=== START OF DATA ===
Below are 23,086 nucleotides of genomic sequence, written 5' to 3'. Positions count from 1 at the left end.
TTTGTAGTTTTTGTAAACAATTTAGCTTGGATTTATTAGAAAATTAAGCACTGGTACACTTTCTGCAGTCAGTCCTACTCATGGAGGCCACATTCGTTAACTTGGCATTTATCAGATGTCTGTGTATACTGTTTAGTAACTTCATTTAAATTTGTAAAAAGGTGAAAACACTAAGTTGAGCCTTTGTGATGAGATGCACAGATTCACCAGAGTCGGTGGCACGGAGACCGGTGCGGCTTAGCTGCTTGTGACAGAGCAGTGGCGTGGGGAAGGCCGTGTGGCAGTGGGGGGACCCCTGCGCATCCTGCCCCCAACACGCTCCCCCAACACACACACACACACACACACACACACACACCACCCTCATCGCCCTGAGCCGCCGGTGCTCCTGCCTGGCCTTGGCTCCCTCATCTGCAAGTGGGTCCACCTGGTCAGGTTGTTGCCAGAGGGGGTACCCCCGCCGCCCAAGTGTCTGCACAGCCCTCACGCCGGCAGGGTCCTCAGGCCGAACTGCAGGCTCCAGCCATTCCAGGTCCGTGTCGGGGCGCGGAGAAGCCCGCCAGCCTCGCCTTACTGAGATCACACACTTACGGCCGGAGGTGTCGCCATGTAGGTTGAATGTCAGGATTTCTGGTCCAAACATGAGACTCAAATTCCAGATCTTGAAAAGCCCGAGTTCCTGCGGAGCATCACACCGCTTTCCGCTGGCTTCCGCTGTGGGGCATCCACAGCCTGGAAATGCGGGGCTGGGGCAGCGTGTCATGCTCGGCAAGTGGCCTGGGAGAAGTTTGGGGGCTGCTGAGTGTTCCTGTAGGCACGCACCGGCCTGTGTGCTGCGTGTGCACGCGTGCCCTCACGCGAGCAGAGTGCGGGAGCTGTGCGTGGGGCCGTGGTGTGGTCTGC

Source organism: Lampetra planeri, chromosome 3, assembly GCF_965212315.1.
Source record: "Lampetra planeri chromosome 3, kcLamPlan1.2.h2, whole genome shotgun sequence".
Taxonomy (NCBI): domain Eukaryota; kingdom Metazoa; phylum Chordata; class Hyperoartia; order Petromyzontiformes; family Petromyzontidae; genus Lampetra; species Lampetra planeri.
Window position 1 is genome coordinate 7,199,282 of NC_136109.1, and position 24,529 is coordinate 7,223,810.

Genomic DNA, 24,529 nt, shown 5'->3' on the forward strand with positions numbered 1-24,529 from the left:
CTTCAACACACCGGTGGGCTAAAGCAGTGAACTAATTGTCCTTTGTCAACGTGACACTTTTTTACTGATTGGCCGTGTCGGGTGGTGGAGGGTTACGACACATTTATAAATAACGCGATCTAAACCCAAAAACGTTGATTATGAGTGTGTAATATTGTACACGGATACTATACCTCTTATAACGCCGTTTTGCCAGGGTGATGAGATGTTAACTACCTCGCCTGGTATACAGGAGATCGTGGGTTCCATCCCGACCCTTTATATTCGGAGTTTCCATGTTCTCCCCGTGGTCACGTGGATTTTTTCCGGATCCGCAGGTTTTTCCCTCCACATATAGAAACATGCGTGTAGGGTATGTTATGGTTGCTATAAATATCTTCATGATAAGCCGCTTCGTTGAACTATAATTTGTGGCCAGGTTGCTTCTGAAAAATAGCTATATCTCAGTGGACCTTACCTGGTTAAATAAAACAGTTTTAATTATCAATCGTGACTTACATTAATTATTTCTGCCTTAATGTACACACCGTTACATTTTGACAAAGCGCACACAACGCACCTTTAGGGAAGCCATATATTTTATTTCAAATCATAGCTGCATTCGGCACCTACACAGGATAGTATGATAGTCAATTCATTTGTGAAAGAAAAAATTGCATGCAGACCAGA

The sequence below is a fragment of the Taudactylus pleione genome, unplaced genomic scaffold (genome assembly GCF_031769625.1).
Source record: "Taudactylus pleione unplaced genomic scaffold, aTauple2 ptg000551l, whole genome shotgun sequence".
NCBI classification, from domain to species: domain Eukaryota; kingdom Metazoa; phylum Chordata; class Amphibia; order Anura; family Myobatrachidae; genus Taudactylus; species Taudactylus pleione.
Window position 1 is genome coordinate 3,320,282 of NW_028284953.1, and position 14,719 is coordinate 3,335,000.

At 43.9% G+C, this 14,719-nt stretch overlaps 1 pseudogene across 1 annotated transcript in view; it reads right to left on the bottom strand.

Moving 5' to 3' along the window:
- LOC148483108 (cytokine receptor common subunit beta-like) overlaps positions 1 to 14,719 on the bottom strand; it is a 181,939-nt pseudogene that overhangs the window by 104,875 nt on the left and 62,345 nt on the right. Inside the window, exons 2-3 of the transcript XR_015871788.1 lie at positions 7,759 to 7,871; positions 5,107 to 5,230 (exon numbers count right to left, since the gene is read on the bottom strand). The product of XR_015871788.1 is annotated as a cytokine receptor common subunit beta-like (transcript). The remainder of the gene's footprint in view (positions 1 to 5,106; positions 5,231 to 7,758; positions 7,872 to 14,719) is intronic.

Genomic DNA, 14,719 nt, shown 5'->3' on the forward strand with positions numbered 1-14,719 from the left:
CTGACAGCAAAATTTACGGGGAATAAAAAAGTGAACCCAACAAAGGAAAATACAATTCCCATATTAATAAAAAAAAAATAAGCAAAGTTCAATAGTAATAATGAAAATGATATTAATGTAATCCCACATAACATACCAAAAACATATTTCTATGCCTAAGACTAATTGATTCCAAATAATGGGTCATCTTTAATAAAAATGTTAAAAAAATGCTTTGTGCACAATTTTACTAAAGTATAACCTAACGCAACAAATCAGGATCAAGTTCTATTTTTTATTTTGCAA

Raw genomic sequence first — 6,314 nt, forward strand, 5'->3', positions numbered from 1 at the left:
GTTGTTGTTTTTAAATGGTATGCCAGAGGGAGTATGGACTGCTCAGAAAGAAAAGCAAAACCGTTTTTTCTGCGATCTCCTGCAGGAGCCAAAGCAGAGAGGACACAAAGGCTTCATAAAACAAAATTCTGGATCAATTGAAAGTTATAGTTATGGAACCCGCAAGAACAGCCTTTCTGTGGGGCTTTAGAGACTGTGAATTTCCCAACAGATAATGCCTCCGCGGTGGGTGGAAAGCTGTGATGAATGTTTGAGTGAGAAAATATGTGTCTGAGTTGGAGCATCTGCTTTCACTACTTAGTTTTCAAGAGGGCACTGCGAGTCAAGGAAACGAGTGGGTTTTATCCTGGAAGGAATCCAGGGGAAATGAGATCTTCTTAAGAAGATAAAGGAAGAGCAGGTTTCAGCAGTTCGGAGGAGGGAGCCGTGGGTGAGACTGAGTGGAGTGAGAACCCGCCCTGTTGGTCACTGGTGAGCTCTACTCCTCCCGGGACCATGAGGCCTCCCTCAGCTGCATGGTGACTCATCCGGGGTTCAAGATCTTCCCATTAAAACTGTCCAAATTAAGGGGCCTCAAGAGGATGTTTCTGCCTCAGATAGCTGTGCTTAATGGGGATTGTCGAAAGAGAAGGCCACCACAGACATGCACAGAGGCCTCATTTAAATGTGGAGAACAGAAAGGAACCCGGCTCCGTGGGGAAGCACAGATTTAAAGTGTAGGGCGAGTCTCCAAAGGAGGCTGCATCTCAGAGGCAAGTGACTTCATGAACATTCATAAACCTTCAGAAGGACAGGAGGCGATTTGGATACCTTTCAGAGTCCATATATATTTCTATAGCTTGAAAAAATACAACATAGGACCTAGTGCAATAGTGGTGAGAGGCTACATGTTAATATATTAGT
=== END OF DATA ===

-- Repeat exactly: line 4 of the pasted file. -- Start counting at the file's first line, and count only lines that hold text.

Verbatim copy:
Source record: "Lampetra planeri chromosome 3, kcLamPlan1.2.h2, whole genome shotgun sequence".